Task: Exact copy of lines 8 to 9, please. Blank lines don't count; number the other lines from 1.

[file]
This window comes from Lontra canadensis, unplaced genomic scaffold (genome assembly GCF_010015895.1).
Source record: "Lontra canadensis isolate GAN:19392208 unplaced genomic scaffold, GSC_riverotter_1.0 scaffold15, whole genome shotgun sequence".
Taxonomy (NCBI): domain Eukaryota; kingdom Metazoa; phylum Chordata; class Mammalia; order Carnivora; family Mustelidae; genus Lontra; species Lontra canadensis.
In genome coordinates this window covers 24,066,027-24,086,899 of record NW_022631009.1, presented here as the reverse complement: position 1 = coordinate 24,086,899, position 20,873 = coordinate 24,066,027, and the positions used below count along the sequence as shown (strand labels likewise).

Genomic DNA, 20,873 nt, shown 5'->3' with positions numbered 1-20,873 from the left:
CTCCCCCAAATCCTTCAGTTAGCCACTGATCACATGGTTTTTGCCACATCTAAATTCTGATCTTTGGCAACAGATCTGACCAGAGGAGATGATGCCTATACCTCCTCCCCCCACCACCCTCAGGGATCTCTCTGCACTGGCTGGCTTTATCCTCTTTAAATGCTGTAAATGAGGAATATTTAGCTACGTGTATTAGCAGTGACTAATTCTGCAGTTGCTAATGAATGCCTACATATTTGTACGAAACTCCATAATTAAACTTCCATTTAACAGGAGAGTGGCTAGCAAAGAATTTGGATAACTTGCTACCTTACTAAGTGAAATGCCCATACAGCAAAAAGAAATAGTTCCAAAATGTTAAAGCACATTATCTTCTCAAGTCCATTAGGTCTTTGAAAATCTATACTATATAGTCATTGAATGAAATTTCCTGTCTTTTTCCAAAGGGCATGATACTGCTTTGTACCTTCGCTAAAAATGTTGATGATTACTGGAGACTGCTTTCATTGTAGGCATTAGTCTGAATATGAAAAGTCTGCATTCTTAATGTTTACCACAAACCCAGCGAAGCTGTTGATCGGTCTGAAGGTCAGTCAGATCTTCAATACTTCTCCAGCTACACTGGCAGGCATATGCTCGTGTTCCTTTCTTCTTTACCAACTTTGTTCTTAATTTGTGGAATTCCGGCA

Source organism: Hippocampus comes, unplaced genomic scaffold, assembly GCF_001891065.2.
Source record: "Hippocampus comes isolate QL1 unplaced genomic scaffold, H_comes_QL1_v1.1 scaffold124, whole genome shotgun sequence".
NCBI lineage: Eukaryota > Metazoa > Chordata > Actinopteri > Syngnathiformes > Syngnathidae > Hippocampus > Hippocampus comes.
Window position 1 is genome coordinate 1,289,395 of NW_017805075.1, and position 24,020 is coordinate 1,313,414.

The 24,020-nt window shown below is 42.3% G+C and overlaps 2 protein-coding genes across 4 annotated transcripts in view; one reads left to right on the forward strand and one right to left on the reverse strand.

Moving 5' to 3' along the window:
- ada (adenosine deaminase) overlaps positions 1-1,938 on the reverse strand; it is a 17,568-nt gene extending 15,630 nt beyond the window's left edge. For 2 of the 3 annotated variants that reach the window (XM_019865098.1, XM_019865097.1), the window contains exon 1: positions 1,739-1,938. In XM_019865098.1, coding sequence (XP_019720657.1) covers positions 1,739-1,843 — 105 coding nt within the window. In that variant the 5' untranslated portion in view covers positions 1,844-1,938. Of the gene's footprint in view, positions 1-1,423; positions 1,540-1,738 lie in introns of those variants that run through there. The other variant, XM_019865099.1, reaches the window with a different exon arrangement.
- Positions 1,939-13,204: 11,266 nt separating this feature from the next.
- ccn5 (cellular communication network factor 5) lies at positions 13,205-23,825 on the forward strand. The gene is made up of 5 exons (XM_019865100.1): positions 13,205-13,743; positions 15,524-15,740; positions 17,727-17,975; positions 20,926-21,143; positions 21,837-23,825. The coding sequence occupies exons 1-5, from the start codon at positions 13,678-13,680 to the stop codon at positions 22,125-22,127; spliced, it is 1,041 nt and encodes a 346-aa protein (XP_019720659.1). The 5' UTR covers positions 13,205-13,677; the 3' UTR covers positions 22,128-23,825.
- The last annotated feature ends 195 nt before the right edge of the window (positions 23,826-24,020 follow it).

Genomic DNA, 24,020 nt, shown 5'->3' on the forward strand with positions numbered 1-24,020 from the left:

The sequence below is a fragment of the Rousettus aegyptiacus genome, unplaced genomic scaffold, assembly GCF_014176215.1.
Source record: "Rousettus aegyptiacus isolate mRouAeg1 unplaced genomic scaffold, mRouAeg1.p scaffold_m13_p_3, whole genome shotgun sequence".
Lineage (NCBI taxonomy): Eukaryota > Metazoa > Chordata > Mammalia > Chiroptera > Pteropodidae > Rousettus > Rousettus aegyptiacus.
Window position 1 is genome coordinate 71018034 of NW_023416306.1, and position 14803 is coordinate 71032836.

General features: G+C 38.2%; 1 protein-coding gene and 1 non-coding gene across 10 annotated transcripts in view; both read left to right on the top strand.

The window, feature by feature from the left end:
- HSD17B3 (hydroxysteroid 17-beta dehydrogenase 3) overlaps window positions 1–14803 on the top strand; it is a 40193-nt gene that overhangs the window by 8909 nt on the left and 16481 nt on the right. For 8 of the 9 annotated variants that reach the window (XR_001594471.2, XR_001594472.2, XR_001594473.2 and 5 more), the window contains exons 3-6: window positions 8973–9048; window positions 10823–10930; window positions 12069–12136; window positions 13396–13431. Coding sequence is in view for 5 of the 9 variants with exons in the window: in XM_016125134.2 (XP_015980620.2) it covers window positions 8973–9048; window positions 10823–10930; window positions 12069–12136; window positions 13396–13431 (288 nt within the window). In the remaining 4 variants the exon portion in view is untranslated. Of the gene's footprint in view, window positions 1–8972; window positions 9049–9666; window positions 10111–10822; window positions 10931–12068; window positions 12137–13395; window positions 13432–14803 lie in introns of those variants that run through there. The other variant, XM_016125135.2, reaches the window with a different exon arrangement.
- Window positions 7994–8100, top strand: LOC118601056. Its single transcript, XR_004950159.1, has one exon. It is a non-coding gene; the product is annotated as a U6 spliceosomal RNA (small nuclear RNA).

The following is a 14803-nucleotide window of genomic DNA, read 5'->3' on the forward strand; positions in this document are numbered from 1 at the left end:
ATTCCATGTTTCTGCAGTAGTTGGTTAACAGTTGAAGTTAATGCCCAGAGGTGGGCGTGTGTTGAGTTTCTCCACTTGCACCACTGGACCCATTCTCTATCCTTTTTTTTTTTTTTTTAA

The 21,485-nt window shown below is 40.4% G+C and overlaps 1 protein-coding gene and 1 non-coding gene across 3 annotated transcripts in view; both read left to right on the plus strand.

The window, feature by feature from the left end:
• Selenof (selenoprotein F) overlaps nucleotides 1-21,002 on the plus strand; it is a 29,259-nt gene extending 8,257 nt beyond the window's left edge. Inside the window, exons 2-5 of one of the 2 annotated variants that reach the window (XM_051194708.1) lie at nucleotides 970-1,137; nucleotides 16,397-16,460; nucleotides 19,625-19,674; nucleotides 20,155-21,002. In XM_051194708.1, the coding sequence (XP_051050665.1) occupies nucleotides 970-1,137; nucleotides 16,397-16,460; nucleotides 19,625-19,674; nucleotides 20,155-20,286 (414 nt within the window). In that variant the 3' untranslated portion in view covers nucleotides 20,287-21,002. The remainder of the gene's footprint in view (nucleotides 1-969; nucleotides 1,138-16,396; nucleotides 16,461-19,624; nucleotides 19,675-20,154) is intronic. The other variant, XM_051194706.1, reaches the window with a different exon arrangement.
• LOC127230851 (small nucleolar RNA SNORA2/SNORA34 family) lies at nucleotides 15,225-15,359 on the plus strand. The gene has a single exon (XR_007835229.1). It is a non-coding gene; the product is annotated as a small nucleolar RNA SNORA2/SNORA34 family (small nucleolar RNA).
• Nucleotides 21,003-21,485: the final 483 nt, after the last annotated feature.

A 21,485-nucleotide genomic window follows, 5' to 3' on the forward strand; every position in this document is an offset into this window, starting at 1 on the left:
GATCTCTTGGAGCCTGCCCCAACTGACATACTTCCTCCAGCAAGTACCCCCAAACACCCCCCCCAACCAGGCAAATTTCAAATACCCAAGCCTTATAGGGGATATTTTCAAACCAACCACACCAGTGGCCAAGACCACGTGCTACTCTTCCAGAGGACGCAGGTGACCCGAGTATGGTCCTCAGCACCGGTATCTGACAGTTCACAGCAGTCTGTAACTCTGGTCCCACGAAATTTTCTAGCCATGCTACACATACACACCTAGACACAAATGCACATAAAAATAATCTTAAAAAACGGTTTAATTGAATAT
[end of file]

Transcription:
Source record: "Hippocampus comes isolate QL1 unplaced genomic scaffold, H_comes_QL1_v1.1 scaffold124, whole genome shotgun sequence".
NCBI lineage: Eukaryota > Metazoa > Chordata > Actinopteri > Syngnathiformes > Syngnathidae > Hippocampus > Hippocampus comes.